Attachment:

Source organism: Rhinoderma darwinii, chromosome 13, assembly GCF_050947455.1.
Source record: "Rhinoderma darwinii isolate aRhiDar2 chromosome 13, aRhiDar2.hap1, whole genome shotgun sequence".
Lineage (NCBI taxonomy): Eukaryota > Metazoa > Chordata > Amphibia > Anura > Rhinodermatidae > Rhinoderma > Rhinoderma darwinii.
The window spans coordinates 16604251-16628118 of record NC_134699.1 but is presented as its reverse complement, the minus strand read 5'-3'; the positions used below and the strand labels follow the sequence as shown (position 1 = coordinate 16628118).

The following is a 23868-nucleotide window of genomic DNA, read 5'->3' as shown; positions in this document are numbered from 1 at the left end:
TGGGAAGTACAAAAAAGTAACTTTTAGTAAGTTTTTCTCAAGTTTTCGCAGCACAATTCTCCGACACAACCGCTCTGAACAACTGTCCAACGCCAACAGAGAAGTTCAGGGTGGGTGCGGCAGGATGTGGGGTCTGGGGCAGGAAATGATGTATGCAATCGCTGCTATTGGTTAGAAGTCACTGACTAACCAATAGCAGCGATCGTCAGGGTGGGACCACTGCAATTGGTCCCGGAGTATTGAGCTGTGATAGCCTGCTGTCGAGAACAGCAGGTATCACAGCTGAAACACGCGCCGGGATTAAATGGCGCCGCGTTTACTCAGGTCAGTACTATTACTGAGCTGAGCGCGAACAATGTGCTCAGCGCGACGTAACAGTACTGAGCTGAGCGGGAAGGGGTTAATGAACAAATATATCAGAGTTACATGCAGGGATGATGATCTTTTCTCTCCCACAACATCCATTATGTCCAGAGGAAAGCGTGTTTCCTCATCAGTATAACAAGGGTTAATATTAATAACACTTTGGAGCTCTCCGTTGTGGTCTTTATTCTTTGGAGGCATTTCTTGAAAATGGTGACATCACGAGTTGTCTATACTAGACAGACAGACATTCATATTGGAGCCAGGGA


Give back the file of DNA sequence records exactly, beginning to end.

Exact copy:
Source organism: Rhinoderma darwinii, chromosome 13, assembly GCF_050947455.1.
Source record: "Rhinoderma darwinii isolate aRhiDar2 chromosome 13, aRhiDar2.hap1, whole genome shotgun sequence".
Lineage (NCBI taxonomy): Eukaryota > Metazoa > Chordata > Amphibia > Anura > Rhinodermatidae > Rhinoderma > Rhinoderma darwinii.
The window spans coordinates 16604251-16628118 of record NC_134699.1 but is presented as its reverse complement, the minus strand read 5'-3'; the positions used below and the strand labels follow the sequence as shown (position 1 = coordinate 16628118).

The following is a 23868-nucleotide window of genomic DNA, read 5'->3' as shown; positions in this document are numbered from 1 at the left end:
TGGGAAGTACAAAAAAGTAACTTTTAGTAAGTTTTTCTCAAGTTTTCGCAGCACAATTCTCCGACACAACCGCTCTGAACAACTGTCCAACGCCAACAGAGAAGTTCAGGGTGGGTGCGGCAGGATGTGGGGTCTGGGGCAGGAAATGATGTATGCAATCGCTGCTATTGGTTAGAAGTCACTGACTAACCAATAGCAGCGATCGTCAGGGTGGGACCACTGCAATTGGTCCCGGAGTATTGAGCTGTGATAGCCTGCTGTCGAGAACAGCAGGTATCACAGCTGAAACACGCGCCGGGATTAAATGGCGCCGCGTTTACTCAGGTCAGTACTATTACTGAGCTGAGCGCGAACAATGTGCTCAGCGCGACGTAACAGTACTGAGCTGAGCGGGAAGGGGTTAATGAACAAATATATCAGAGTTACATGCAGGGATGATGATCTTTTCTCTCCCACAACATCCATTATGTCCAGAGGAAAGCGTGTTTCCTCATCAGTATAACAAGGGTTAATATTAATAACACTTTGGAGCTCTCCGTTGTGGTCTTTATTCTTTGGAGGCATTTCTTGAAAATGGTGACATCACGAGTTGTCTATACTAGACAGACAGACATTCATATTGGAGCCAGGGA